Health minister to meet mother seeking cannabis medicine for her daughter

Vera Twomey's daughter, Ava, suffers from Dravet syndrome

Vera Twomey, cannabis, medicine, Dravet syndrome, Ava, Simon Harris

Simon Harris speaking to the media at Government Buildings | Image:

The Health Minister Simon Harris has agreed to meet with a Cork mother who is appealing for a cannabis-based medicine to treat her seriously ill daughter.

Vera Twomey's daughter, Ava, suffers from Dravet syndrome - a rare and incurable form of epilepsy which saw the six year old suffer 16 fits last Friday alone.

Her family say they fear her life is at risk without access to a new treatment that is not currently licenced here.

The family has been invited to meet Minister Harris next week.

She made this appeal earlier.

It comes almost two months after the mother of a young boy pleaded with the government to introduce legislation to make the cannabis treatment legal.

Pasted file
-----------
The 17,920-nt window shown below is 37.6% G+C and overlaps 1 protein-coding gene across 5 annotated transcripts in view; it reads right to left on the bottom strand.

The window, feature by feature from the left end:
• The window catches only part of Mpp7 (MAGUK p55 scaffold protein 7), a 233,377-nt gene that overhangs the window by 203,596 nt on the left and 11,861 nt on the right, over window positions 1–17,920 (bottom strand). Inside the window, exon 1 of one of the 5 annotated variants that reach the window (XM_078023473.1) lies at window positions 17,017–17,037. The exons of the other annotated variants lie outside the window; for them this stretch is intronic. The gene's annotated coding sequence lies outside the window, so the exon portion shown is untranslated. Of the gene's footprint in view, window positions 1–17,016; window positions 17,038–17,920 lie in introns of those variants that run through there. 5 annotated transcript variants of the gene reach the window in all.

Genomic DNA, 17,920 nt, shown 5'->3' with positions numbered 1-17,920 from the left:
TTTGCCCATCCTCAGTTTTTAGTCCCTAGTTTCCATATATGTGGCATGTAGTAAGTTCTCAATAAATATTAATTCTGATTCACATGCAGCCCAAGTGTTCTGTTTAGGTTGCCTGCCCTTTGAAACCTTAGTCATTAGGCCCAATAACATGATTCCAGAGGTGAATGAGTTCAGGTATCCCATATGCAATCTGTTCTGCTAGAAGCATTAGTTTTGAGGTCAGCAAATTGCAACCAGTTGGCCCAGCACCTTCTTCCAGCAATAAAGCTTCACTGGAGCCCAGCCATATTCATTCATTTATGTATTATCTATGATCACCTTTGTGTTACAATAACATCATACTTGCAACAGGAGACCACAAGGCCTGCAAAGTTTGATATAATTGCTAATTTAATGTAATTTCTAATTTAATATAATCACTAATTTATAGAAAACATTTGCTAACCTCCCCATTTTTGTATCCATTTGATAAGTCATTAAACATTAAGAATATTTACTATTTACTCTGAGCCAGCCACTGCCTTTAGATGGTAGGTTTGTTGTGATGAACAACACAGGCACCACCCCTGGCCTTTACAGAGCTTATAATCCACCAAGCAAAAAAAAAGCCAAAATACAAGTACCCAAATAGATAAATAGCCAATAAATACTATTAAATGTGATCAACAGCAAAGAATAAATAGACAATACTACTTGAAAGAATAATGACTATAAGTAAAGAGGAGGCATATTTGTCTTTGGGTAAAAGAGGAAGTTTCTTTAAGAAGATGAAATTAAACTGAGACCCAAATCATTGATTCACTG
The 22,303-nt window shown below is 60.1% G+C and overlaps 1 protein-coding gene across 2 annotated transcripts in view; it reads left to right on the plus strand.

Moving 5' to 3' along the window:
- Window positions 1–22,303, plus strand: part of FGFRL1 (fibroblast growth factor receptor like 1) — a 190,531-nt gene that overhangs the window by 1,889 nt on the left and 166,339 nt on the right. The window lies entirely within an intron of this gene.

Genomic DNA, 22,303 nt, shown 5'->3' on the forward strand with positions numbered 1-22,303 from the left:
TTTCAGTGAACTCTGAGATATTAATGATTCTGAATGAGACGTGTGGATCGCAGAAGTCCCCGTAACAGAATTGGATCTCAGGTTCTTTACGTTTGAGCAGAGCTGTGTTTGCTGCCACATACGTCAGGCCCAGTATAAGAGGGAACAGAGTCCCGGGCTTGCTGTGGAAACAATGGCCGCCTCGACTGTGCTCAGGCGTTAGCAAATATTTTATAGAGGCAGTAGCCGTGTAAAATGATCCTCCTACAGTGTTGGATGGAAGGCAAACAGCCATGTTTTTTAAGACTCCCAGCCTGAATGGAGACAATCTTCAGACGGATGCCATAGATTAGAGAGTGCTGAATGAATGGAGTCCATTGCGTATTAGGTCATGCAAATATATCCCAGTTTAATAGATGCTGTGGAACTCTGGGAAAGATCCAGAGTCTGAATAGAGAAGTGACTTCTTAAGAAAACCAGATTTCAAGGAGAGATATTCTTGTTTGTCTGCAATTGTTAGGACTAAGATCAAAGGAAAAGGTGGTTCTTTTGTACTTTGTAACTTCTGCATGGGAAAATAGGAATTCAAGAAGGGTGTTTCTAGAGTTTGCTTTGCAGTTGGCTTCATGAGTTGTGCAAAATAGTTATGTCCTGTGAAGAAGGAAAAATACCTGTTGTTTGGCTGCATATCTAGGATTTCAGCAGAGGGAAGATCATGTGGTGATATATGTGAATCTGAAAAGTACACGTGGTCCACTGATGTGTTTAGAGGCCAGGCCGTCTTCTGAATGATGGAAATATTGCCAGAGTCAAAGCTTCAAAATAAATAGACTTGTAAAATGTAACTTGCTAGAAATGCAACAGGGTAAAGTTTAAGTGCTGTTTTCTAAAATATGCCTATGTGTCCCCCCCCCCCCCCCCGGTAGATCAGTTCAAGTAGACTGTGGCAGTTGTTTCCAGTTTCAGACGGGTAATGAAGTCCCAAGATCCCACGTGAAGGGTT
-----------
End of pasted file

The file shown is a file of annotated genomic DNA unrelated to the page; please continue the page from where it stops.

Yvonne Cahalane said she has had to move to America to get the treatment for her son Tristan (2), who suffers from Dravet syndrome.

"It's a complicated process, there isn't a medication that's out there, in the pharmaceutical industry at least, that can control it" she told Newstalk Breakfast.

"The seizures are long and they can end up to going up to 500 a day for some people".

She said her son was having up to 20 varying types of seizures a day, and that he was prone to a lot of injuries.

"We wanted to find something...out there that would work", she explains about what led them to the cannabis treatment.

"It's a cannabis oil - just the whole plant, so that you have the broad spectrum of all the compounds in the plant".